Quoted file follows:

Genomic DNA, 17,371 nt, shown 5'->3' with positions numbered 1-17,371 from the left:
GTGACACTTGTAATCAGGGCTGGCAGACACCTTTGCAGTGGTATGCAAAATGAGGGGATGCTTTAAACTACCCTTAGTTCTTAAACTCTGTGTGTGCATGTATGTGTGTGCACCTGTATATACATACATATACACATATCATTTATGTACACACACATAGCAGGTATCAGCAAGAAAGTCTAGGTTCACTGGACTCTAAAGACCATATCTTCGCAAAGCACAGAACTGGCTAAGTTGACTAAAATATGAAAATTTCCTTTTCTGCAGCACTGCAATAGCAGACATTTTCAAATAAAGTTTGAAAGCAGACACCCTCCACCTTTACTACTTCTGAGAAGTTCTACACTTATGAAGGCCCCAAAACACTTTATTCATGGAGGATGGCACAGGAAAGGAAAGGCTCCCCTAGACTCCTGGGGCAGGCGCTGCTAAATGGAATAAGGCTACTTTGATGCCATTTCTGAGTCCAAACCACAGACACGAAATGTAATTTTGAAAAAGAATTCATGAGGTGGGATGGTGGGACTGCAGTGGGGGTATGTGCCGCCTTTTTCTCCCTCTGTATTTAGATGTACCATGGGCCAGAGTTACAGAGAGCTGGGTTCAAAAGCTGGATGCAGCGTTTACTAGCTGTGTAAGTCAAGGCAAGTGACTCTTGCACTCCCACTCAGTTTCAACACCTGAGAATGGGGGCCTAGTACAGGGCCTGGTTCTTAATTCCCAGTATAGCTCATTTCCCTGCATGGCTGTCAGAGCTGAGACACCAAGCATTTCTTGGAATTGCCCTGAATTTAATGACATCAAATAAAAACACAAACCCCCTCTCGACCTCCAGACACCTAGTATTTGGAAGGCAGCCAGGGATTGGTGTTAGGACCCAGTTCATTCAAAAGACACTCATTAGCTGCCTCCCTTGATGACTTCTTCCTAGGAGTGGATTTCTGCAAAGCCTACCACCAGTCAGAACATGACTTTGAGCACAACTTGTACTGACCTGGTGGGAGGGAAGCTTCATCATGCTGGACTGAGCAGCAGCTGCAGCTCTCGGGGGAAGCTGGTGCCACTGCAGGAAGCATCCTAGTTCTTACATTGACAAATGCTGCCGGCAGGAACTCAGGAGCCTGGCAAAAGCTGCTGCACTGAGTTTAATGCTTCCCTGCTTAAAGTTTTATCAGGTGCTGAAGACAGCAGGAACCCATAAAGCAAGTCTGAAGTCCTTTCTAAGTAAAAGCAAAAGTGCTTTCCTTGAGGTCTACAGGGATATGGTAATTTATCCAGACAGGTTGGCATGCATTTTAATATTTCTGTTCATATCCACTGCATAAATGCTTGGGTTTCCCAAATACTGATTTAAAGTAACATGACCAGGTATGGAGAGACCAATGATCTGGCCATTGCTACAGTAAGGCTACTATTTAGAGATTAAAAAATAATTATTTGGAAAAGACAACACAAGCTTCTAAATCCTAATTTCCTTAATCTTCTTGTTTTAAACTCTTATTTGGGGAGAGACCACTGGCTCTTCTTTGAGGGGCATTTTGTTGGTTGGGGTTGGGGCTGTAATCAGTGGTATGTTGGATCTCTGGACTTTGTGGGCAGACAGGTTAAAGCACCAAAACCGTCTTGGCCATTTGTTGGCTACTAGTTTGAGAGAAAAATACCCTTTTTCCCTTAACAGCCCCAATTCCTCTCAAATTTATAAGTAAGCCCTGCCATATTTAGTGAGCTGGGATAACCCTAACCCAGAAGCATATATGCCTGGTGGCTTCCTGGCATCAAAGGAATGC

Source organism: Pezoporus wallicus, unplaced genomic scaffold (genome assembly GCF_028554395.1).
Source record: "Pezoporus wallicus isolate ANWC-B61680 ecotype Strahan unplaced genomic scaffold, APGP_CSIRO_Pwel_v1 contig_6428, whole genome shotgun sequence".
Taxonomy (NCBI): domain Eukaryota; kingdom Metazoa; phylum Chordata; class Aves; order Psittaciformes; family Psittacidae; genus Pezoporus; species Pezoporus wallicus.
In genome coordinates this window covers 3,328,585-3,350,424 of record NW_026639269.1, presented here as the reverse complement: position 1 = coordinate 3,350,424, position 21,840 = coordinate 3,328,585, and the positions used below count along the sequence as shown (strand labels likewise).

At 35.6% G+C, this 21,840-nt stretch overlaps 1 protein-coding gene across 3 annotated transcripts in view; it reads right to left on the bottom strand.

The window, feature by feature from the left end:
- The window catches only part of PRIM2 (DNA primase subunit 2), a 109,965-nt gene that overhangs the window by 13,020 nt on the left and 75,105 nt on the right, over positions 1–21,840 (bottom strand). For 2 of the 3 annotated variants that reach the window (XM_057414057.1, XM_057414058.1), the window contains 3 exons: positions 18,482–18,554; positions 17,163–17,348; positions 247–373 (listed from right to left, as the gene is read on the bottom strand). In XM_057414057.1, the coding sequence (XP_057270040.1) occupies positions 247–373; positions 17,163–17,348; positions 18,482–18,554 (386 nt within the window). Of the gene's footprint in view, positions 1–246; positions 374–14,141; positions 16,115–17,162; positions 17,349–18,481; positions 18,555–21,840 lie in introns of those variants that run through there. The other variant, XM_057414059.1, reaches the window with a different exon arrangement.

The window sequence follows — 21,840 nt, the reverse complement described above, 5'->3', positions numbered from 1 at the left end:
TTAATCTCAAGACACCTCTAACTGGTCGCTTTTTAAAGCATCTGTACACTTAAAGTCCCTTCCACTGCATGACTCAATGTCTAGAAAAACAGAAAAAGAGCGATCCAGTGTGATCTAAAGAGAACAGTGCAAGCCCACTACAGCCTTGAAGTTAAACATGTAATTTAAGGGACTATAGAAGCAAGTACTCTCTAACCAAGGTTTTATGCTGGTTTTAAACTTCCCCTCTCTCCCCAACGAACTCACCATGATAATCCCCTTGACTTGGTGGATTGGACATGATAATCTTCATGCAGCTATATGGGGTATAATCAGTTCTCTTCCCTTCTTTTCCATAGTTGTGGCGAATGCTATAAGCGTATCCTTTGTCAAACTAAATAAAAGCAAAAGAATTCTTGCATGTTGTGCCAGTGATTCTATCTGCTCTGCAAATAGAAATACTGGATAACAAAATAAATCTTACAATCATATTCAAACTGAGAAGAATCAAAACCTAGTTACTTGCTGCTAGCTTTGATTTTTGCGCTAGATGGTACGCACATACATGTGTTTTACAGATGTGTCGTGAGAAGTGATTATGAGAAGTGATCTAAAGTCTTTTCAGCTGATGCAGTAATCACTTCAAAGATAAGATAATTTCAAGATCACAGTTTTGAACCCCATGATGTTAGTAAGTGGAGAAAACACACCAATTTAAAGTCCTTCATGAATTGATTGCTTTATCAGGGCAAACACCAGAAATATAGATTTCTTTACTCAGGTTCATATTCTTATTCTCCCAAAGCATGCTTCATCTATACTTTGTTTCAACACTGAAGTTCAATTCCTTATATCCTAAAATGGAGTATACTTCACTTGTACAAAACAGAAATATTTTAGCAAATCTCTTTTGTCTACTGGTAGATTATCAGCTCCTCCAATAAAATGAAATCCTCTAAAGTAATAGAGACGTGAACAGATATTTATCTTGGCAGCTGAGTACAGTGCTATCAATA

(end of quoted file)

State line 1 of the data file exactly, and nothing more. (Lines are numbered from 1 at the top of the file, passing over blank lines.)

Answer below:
Genomic DNA, 17,371 nt, shown 5'->3' with positions numbered 1-17,371 from the left: